But, how many ‘savvy’ Americans  & their global corporate associates are ‘poised’ to make windfall profits from their international cross investments, ‘nest-feathered’ lawsuits & preplanned treaty ‘arrangements’ at the direct expense of the harmless non shareholders, ie. 95% – 99% of America  , et al?
***
While the good sales folks of Wall St. may prefer to tell their ‘Enron-able’ customers  who  were also the victims of ‘The Preliminary Foray of The Wall St. Meltdown’, et al, that it’s just some Unions that are fighting back, how much of the Fighting Back of Unions against the Secret, Unethical & Anti-Democratic Arrangements of The Global Treaties’ ‘Death-Star-Chamber’ Tribunals, can be understood in the context of the harmless NON Shareholders, including Union members, fighting to Survive (not ‘thrive’) Against the Uncaring, ‘Profits at Any (body else’s) Costs’, SHAREHOLDERS & their Colluding, Global Corporate Leaders?
–  Washington Post, blog, Mar. 25, 2015

TPP & GLOBAL TREATIES;
Gain a political ‘Smidge’, Lose (‘Hidden’ & Secret Costs) a Lot; The NET EFFECT.  There goes Our Retirement Date & Much more…

How to Discourage Corporate ‘USA’s’, et al, ‘Need’ to Fleece Harmless Non-shareholders & Globally Expand & Dilute $17 Trillion Debt; Secret TPP, TTIP, et al, Globalizes Wall St.’s Unregulated ‘Eron- Derivatives’ Transgressions. Too Big, BigGER, BIGGEST to be ‘Allowed’ to Fail?

‘Fast Tracking’, TPP corp. ‘U.S.’s’ Feeble Attempt to Avoid Court; SHAREHOLDERS & NON Shareholders Await Supreme Court’s Findings to Proceed. ‘But, I didn’t know that that I’d have to pay for it (& somebody else doesn’t)!’

Global Corporate Economy Conniving to Get Harmless NON Shareholders to Pay Trillion$ in Court Costs, Punitive ‘Penalties’, etc.?
No Treaties = Corporations/SHAREHOLDERS pay for Their Own ‘Mistakes’.

How Many Preferred Shares of TPP, C-CIT, TTIP, CETA, et al, Generated Enterprises are You Selling your Right to Sue the Global Corporate Economy for? ‘New’ Shareholders Can Say ‘NO’ to & Over-Rule TPP, CETA, TTIP, et al, Plans?

Will corp.’USA’ et al, & Feds to Prepay $Billions for All ‘Trade’ Treaty/’Arrangements’, et al, Secret (‘Death-Star-Chamber) Tribunals’ Punitive Damages to Protect Home State’s Taxpayers? Other States, Municipalities, et al, “…(we) need to control corp. USAs ‘Contributions’ “.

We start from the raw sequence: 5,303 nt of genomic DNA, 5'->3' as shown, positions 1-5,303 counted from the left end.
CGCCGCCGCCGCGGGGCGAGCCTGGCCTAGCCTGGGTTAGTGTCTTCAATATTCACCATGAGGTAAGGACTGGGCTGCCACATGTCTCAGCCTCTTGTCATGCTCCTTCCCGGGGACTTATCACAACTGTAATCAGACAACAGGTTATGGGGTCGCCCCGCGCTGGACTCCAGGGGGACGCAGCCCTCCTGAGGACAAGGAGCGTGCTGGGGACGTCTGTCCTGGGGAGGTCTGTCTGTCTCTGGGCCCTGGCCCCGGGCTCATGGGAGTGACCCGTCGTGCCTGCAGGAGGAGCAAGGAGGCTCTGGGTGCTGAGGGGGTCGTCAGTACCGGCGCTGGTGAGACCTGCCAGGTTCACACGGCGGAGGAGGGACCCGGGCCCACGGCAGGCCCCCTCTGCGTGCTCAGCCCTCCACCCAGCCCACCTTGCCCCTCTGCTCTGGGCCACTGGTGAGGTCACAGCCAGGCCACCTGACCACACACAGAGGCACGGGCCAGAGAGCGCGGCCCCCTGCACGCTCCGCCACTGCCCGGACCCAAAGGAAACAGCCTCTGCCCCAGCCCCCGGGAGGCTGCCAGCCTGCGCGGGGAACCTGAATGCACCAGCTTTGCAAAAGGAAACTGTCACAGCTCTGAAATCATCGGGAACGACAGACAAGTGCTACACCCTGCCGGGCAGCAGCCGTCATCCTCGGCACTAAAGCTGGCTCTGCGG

But, If Not PUTIN; ‘The WHITE KNIGHT’, then Who Do YOU Want to Bankroll the Saving of the harmless NON shareholders of the World from Fast Tracking TPP’s, CETA’s (TTIP) Secret ‘Death-Star-Chamber’ Tribunal Penalties?
Will China, Iran, the Muslim World, et al, Support Putin in Suits?
How about Warren Buffett, &/or, the ‘coveted’ Hong Kong investor, et al?
***
FULL Article, see; davidehsmith.wordpress.com
***
Please consider sharing  the enclosed information & questions with 10 friends who will share it with 10 others…

GEMont (profile) says:

Re: Re:

Hmmmm – “politicians” and “analysis” – used in the same sentence… Gotta be something oxymoron in there someplace.

Actually, Politicians don’t think (I should probably stop there) that TPP is about Free Trade.

They know its about trading public freedom for corporate control, increasing corporate profits (and thus increasing their own kickbacks from corporations), and installing protectionist laws in a manner that avoids all the safeguards against bad laws, but a politician never got anywhere by admitting he knew the truth.

The very art of politics is the ability to lie believably and convincingly.

When the public begins to distrust its government, you will often hear politicians speak about government’s loss of public confidence.

Did you know that the “con” part of the term “Con-Man“, is an abbreviation for the word “confidence“?

Add Your Comment

Your email address will not be published. Required fields are marked *

Have a Techdirt Account? Sign in now. Want one? Register here

Comment Options:

Make this the or (get credits or sign in to see balance) what's this?

What's this?

Techdirt community members with Techdirt Credits can spotlight a comment as either the "First Word" or "Last Word" on a particular comment thread. Credits can be purchased at the Techdirt Insider Shop »

Follow Techdirt

Techdirt Daily Newsletter

Techdirt Deals
Techdirt Insider Discord
The latest chatter on the Techdirt Insider Discord channel...
Loading...